Of course, if we didn’t muck about with the clocks, the night would be darkest at around midnight through the simple action of our patch of the earth being turned 180 degrees away from the sun*. Technically, I suppose that is before the dawn, but in an obvious, predictable and non-oppressive sort of way. Taken literally, the statement is a truism of little value… so let’s not do that.
Taken metaphysically, it becomes an aphorism of significant power, most often heard when your life has not only gone down the toilet but been down there for some time, and a fresh load of foulness has just landed on your head. But it is not it’s use as a bleak blanket of comfort, a cold intimation that there is hope to be had in the pit of despair, that I wish to examine; it is the implied acceptance that the bottom of the light-less sump of the sewer system is the only place to go once things start going wrong, that “better” is only achievable via “worst”.
We like the outline a great deal, endless horror movies have this as the only plot; the fantasy genre is full of it; even rom-coms require the leading lady to be broken down in tears and humiliated before the final kiss is allowed to happen. In terms of excitement it is all very well, but what is this story form really teaching us?
It may be efficacious when doing depth psychology to go digging in the dirt for the pearl of wisdom, but in every day life this paradigm is probably not healthy. Take the story of a man called Scott who, a hundred years ago this year, immortalised himself and a bunch of plucky Brits by pressing on in the face of adversity, upper lips artificially stiffened… failed totally and died in the process. We are so obsessed by the idea that suffering is noble in itself and that some magic talisman of salvation will come to us if we just make life hard enough, that we have raised this overconfident and inexperienced public schoolboy to the status of a saint: Scott of The Antarctic! But Scott was not overcome by circumstance: he went out to the harshest of the worlds environments deliberately and with remarkably little in the way of appropriate experience. Instead of using dogs to pull the heavy sleds he used ponies and then men, making the whole unnecessary job considerably harder than it needed to be. He also got off to a slow start, took a tricky route and didn’t set up his supply dump in the right place.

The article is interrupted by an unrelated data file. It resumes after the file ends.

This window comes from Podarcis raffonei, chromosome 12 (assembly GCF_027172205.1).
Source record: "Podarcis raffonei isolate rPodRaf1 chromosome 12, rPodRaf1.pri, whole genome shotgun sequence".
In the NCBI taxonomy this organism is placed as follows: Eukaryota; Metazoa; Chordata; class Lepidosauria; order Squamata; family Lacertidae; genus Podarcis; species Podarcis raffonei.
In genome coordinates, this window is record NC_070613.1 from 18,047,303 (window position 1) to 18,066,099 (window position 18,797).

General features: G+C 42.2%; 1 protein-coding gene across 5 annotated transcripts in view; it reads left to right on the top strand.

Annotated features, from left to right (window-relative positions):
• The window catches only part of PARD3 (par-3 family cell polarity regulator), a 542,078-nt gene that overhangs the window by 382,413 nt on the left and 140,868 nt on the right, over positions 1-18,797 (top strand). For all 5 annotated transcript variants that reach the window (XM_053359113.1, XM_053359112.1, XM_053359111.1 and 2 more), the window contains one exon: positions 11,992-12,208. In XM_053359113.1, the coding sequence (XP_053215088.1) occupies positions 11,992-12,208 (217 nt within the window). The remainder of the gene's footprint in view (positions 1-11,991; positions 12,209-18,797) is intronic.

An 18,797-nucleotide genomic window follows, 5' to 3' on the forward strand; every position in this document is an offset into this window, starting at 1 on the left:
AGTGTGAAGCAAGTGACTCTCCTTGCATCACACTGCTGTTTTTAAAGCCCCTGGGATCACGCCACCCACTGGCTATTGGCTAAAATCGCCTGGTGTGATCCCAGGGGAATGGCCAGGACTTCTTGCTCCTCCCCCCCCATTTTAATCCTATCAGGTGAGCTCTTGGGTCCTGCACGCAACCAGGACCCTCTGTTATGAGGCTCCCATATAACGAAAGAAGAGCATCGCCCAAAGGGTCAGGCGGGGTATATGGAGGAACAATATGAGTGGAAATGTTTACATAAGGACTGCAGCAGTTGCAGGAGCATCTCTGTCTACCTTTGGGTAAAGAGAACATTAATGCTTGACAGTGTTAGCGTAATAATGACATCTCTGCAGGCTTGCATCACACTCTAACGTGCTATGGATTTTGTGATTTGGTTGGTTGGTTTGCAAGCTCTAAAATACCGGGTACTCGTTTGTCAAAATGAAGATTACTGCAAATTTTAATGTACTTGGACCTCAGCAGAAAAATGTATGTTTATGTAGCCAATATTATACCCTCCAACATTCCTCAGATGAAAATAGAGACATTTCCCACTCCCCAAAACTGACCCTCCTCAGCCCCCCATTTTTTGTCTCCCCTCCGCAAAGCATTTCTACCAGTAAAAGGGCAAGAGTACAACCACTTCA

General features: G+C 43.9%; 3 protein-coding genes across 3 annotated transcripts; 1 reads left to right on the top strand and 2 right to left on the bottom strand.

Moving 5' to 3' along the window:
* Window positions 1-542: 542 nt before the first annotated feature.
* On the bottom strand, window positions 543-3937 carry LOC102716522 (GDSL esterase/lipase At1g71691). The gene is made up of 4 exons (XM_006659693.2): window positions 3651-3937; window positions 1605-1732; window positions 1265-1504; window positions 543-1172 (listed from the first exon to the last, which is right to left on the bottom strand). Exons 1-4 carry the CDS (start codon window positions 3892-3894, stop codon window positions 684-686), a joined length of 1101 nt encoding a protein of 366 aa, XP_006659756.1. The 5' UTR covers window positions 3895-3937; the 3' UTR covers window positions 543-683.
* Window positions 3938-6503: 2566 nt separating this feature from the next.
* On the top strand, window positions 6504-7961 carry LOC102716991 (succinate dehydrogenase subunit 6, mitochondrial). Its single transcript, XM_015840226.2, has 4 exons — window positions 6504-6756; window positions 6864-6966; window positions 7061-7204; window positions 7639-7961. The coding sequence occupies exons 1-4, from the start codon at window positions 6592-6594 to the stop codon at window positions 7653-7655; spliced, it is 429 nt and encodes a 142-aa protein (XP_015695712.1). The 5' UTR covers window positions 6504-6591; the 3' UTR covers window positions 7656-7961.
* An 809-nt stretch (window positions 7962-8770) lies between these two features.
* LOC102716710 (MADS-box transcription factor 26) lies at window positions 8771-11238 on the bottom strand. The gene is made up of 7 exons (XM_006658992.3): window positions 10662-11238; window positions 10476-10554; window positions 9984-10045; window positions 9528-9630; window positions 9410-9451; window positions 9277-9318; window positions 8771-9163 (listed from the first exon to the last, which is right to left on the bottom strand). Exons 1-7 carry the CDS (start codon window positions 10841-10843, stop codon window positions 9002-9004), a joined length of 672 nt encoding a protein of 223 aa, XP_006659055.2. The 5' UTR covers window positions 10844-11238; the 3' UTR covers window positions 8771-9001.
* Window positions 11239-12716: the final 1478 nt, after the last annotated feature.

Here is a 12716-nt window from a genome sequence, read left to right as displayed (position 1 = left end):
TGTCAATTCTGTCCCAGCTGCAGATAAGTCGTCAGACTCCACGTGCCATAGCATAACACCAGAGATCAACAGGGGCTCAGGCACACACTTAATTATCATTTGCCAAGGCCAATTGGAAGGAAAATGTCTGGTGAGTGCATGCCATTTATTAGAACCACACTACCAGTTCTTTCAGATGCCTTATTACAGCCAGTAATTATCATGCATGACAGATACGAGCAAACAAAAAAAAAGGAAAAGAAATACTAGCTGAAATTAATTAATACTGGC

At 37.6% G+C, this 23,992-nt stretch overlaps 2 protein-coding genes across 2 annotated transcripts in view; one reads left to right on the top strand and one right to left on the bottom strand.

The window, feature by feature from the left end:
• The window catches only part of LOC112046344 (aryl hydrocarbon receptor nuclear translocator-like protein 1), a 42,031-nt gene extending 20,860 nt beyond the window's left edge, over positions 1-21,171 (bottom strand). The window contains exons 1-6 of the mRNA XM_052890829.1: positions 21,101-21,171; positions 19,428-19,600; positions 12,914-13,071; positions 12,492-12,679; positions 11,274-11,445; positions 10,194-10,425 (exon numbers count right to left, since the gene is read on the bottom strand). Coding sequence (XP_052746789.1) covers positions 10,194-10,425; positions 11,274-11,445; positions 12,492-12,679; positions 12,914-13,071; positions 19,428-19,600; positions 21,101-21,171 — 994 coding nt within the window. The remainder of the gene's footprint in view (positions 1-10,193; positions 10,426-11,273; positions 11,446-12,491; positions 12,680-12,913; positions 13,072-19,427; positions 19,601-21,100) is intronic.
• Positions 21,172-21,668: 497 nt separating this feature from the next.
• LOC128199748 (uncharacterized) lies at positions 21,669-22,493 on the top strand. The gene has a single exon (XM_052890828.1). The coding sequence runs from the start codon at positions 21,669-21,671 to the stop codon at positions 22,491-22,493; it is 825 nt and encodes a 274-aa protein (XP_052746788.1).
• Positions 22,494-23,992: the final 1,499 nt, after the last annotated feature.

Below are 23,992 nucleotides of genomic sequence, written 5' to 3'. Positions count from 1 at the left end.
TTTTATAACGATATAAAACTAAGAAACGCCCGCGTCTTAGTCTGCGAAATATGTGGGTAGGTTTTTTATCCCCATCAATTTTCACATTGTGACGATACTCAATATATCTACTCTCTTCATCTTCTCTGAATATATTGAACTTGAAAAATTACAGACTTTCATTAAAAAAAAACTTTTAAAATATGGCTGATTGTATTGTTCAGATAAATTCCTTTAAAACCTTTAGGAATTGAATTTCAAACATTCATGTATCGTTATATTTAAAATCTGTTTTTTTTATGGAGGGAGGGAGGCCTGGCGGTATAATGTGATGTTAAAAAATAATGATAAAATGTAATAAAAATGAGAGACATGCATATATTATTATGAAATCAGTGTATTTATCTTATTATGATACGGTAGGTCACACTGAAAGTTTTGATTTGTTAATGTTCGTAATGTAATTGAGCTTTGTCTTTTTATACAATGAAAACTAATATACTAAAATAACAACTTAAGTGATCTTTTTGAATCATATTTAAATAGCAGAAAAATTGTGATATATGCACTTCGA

Why do we not hear more about the Norwegian who knew about cross country skiing; spent a couple of years learning how to handle dog teams from people who live on ice all the time; set off as soon as the weather was good following the easiest route; got to the south pole first and came back without losing a man or getting caught in any storms?
His name was Roald Amundson and he had already been the first to traverse the North-West Passage, and having got “First to the South Pole” under his belt went on to be first to have visited both poles. Surely he deserves the epithet “Of The Antarctic” and should be the role model we aspire to?
I’m not sure how we go about it but I wonder if it’s time we started telling some different stories? Stories in which things get sorted before they go horribly wrong, people get saved before they are at deaths door; stories in which we all get to turn round and climb out of the pit before we reach the snake infested bottom, when the dark night involves cocoa and a good sleep before the dawn.
…here’s to living happily ever after, until the next adventure.
*The rising and setting of the moon also affect the darkness at any given time of the night, but for the sake of simplicity and the length of the sentence I thought it best to leave that out of the main text. If the moon set in the early hours and the sky clouded over for a bit then cleared as the sun rose then that night could be said to have been darkest before the dawn but I think “always” is probably pushing it.